Shifts vetting responsibility to readers – The greatest threat to the credibility of social media reporting is that amateur journalists are not bound by the same code of ethics to which professional journalists must adhere. Whether by unintentionally or willfully spinning the reportage of events, social media contributors are far more likely to post misstatements or twist their reporting of events to more closely adhere to their own editorial opinions. Readers will often pass such observations along without verifying their accuracy or objectivity, thus initiating a misleading snowball effect.

Additional resources also confer additional responsibilities upon journalists.

They must fully vet the information their social media sources provide – We’ve already seen how devastating to a journalist’s career it can be to pass along information without first making certain that it is valid. 

Their credibility depends on transparency as well as accuracy – Since some of the information journalists receive will also be accessible on social networks, it becomes increasingly essential that journalists be more transparent in the process of developing their stories. Any discrepancies between the journalist’s account and the social media accounts will immediately generate additional dialog on the network, and misstatements can rapidly become Internet memes that can pose genuine threats to the journalist’s credibility and/or subsequent access to information.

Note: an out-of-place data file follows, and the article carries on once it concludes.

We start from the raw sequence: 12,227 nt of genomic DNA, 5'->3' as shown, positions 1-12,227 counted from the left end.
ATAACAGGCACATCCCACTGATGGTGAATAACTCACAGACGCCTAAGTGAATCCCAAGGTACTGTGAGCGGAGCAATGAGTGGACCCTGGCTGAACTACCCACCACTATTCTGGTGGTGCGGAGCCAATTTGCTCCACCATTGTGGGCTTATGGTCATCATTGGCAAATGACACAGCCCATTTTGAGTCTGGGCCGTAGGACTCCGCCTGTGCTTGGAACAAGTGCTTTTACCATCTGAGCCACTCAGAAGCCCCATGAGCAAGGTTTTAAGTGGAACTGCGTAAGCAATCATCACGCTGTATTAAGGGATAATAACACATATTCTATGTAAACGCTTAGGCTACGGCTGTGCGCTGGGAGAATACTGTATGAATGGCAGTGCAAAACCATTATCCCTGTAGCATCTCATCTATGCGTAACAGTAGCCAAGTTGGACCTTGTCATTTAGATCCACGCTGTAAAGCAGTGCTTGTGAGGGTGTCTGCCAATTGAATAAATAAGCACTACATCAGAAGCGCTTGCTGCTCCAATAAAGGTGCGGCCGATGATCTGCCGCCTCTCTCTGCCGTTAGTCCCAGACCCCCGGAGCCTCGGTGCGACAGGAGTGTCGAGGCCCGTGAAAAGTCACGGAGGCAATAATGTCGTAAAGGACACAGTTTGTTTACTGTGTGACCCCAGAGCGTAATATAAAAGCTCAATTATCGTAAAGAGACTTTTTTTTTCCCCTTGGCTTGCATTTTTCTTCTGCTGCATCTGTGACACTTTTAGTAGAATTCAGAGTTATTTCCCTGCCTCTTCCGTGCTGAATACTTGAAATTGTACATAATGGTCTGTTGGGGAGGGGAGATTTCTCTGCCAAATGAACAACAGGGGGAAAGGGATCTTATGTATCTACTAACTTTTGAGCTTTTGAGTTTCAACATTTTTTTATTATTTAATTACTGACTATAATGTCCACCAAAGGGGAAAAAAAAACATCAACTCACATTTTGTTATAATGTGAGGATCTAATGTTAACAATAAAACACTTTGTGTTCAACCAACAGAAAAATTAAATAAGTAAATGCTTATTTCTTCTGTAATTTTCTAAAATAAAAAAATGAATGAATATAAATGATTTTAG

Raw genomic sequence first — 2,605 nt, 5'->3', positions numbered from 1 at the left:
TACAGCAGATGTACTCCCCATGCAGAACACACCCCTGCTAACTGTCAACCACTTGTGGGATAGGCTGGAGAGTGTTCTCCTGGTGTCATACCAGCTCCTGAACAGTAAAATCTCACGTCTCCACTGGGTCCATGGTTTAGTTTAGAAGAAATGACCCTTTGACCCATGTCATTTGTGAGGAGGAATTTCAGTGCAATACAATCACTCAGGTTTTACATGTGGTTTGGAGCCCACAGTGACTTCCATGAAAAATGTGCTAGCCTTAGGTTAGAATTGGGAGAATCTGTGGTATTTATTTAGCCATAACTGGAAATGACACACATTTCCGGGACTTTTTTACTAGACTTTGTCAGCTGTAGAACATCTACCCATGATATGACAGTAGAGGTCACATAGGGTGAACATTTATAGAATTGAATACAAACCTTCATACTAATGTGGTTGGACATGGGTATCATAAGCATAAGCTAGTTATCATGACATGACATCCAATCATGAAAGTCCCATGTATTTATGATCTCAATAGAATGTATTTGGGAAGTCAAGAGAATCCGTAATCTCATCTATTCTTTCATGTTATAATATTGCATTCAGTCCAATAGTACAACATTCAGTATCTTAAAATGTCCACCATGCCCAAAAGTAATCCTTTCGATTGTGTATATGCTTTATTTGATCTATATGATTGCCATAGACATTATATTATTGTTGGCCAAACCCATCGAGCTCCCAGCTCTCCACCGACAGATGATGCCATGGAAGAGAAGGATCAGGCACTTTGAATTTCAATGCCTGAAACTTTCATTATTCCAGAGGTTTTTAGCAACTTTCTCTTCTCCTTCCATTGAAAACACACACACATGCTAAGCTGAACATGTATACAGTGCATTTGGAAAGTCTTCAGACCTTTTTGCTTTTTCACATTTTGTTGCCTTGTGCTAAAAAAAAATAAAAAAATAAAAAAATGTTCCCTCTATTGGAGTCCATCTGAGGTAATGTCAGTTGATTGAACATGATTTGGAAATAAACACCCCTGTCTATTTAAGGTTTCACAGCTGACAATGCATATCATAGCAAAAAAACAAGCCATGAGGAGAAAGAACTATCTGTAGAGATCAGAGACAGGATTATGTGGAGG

Journalists (and their sources) influence events and often become the news – The trajectory of a professional journalist’s career is guided by his or her personal reputation, and that reputation is built upon both the journalist’s track record and byline. Knowing this, the professional can enhance his or her access to information by demonstration a willingness to properly attribute his or her information sources, but only when the source wants to be identified. Here, the journalist must walk a fine line between giving the source his or her due and shielding the source from unwanted attention and liability.

By effectively utilizing social media, professional journalists can greatly expand the scope and dimension of the stories they report. Along with each additional resource of which journalists avail themselves, there also comes an additional layer of responsibility, to ensure that their reporting is both accurate and unbiased. By accepting that additional responsibility, however, a journalist can turn a potential threat to his or her professional viability into a positive outcome, expanding career possibilities, and rising with the tide of information, rather than being washed away and drowned by it.

Author Bio:

 Sarah Brooks is with She is a Houston based freelance writer and blogger. Questions and comments can be sent to